Once the Oval Office occupant is identified, history is fairly firm in its “forecasting”:
….and also, in its “foreboding”:
…..with solid statistical support for speedy stabilization, post-election:
Congressional composition may be modified next week as well. In consideration of its construction, see below:
An undeniable take-away from all these graphs and charts, to me, is as follows: given an appropriate time horizon, the impact of politics on markets is inconsequential.
Financial markets are merely an abstraction of the companies that exist within an economy. If, over time, said economy grows, then the fortunes of the companies contributing to such growth will elevate along with their share prices.
Should the US continue to embrace practices that catalyze economic expansion, then I would see no reason that, though not unabated, the stock market would perform differently in the future than it has in the past.
Investors are often tempted to allow a near-term fear of the unknown (in this case the outcome of the election and the policies of the prevailing party) to dictate their long-term investment strategy.
This type of investor behavior is imminently defendable given the human instinct to protect.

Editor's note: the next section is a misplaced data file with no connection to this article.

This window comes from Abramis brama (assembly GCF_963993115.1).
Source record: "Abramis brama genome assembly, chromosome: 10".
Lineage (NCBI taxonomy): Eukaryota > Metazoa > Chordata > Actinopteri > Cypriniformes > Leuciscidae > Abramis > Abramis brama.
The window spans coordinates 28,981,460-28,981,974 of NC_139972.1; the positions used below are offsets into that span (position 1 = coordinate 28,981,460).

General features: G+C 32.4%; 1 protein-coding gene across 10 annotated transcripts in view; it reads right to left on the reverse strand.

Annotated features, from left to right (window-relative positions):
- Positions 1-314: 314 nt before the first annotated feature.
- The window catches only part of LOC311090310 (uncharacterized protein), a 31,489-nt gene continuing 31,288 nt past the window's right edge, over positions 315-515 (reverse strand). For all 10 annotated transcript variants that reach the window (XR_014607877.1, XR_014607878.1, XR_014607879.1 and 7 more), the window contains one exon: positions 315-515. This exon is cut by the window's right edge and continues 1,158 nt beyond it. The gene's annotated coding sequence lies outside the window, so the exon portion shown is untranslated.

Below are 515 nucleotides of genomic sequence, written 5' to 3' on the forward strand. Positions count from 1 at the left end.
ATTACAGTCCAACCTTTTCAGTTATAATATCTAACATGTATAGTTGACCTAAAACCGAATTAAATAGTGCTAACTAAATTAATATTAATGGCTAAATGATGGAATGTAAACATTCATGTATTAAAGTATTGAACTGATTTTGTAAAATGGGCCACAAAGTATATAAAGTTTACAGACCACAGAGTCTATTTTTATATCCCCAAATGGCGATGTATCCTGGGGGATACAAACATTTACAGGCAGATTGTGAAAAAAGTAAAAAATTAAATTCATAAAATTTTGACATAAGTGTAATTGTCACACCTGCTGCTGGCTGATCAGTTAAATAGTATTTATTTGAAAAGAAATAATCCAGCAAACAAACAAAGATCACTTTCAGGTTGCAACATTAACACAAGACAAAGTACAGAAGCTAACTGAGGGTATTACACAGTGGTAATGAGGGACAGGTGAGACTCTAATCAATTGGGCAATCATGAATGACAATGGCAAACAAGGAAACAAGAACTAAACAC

And this instinct elevates when the need for protection is deemed to be multi-faceted. The onset of the pandemic was one such case. Ongoing social unrest is another.
In consideration thereof, we reiterate a theory offered earlier this year, which is: manage for the short-term and invest for the long-term.
In practice, be sure to have ample liquidity set aside for operational needs should there be an elongated period of divergence from historical averages BUT retain a stock/bond allocation otherwise consistent with your long-run objectives with the balance.
I thought that the 2 snippets below from the Capital Group captured the essence of this issue and the consequences of conflating, as opposed to compartmentalizing, strategies.
So with just over 1 week until the election, I would caution against abiding by any of the many “rules of thumb” for investing money and for the likely winners and losers (companies, industries, initiatives, etc) based upon the party of the President and the Congressional alignment. There is simply too much noise to ascertain clarity.